[15]   This sentence, which summarises a long tradition of CPC diplomacy, was first proposed by Jiang Zemin in 1998, “Speech at the Science City of Novosibirsk (24 November 1998).” In Selected Works of Jiang Zemin, vol. 2, 231-35. Beijing: Foreign Languages Press, 2012, p. 234.It also appears in the 2001 “Joint Statement Signed by the Chinese and Russian Heads of States, l6 July, 2001,” and has been included in each development to what is now, from 2019, “A Comprehensive Strategic Partnership for Collaboration in the New Era.” The text of the initial statement may be found at Foreign Ministry website of the PRC (https://www.fmprc.gov.cn/mfa_eng/wjdt_665385/2649_665393/200107/t20010724_679028.html).

[16]   The text – in Chinese – may be found at the official site containing material from all of the CPC National Congresses: http://cpc.people.com.cn/GB/64162/64168/64565/65448/6415129.html.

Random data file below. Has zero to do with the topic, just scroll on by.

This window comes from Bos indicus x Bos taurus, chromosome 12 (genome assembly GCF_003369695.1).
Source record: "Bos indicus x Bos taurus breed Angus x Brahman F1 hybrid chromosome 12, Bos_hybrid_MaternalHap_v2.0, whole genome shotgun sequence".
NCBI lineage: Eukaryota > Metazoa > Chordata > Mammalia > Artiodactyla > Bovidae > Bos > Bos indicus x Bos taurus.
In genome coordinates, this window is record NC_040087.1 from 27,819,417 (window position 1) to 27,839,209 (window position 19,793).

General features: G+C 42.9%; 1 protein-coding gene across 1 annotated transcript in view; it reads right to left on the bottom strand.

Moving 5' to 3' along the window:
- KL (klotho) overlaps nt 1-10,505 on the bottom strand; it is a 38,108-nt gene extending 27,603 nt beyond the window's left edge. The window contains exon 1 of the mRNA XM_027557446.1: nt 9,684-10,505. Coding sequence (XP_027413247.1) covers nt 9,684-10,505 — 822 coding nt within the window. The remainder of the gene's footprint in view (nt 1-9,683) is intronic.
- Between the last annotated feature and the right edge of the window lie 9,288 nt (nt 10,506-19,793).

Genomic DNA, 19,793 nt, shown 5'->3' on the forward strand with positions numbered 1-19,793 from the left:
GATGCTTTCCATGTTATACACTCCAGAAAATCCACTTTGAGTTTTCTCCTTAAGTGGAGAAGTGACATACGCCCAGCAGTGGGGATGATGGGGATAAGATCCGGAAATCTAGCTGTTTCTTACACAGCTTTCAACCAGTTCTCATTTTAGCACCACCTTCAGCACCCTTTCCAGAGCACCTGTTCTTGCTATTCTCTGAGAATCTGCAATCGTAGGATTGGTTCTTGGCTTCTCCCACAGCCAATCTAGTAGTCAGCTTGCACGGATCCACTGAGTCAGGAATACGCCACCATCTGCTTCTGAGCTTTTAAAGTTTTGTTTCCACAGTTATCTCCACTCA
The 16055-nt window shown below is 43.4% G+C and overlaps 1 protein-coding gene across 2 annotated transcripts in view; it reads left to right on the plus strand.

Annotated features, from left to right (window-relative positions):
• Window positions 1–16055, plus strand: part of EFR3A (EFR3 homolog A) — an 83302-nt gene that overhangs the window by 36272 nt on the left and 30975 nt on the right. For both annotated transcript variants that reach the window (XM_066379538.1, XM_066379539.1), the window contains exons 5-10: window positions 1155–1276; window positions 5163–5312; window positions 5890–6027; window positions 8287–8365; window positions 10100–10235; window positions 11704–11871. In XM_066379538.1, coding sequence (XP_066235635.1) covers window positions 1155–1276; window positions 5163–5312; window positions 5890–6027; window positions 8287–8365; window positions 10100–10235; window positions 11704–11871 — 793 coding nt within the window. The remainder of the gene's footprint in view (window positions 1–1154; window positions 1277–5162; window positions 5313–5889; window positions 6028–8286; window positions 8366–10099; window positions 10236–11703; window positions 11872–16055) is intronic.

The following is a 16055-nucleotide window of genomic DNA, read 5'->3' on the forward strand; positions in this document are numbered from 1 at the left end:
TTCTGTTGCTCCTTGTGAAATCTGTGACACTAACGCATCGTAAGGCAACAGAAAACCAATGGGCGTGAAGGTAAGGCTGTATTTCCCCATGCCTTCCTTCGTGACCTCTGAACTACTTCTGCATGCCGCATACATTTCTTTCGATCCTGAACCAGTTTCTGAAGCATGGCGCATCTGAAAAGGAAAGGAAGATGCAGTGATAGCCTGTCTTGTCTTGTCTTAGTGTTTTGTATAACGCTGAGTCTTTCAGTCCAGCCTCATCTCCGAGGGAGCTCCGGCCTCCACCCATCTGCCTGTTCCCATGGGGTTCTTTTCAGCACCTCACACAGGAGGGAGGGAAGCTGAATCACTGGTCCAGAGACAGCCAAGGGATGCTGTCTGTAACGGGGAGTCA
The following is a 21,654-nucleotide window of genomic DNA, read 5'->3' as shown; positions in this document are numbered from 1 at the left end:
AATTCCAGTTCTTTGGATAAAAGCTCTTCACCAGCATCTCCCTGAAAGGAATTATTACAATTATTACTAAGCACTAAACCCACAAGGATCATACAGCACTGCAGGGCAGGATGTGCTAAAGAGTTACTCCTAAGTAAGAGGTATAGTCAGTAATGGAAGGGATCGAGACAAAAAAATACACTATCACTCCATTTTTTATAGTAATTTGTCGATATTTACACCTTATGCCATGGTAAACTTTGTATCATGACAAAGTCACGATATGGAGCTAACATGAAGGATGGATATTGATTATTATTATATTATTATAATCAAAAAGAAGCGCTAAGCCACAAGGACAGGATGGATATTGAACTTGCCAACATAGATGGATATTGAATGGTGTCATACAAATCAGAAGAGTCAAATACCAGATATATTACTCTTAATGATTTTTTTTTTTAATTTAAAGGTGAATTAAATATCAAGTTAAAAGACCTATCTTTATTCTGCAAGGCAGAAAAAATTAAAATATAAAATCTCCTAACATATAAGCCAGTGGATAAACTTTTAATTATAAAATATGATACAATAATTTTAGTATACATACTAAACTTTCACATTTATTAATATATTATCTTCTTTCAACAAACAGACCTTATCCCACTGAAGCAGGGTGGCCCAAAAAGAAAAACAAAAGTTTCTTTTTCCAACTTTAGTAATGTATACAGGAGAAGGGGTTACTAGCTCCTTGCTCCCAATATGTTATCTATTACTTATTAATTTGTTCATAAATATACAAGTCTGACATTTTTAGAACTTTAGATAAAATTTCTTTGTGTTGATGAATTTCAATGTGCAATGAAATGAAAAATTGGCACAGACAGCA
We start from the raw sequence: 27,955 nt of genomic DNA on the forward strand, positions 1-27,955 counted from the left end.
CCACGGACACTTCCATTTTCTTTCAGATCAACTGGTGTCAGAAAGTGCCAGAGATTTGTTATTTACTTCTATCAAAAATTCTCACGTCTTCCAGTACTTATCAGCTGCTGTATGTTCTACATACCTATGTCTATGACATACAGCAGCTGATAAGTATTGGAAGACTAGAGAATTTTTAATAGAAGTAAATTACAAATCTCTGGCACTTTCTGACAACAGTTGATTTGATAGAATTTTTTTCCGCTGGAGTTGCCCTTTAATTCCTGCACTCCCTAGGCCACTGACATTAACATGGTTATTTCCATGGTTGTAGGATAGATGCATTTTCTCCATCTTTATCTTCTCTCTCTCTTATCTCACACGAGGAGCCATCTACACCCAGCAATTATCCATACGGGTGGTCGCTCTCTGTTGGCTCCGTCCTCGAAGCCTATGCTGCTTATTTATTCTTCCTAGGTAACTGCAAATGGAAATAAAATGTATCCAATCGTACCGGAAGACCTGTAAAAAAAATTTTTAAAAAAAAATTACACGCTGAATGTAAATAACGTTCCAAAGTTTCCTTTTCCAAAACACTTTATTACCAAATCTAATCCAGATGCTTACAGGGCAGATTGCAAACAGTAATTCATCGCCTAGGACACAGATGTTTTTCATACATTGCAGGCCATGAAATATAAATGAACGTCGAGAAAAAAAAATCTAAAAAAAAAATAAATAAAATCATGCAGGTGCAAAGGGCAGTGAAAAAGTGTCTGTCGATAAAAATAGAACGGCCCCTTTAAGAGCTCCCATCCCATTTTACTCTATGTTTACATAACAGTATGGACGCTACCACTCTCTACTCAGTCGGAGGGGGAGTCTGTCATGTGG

[17]   The Chinese text may be found at http://cpc.people.com.cn/GB/64162/64168/64567/65446/6415682.html.

[18]   This quotation comes from Jiang Zemin’s speech on 12 September, 1997. Jiang Zemin, 1997, “Hold High the Great Banner of Deng Xiaoping Theory and Comprehensively Advance the Cause of Building Socialism with Chinese Characteristics into the 21st Century (12 September, 1997).” In Selected Works of Jiang Zemin, vol. 2, 1-50. Beijing: Foreign Languages Press, 2012, p. 42.

[19]   See Chai Shangjin, 2021, “The Innovative Contribution.”

[20]   Jiang Zemin, 2000, “Speech at the United Nations Millennium Summit (7 September 2000).” In Selected Works of Jiang Zemin, vol. 3, 1-7-12. Beijing Foreign Languages Press, 2012,p. 110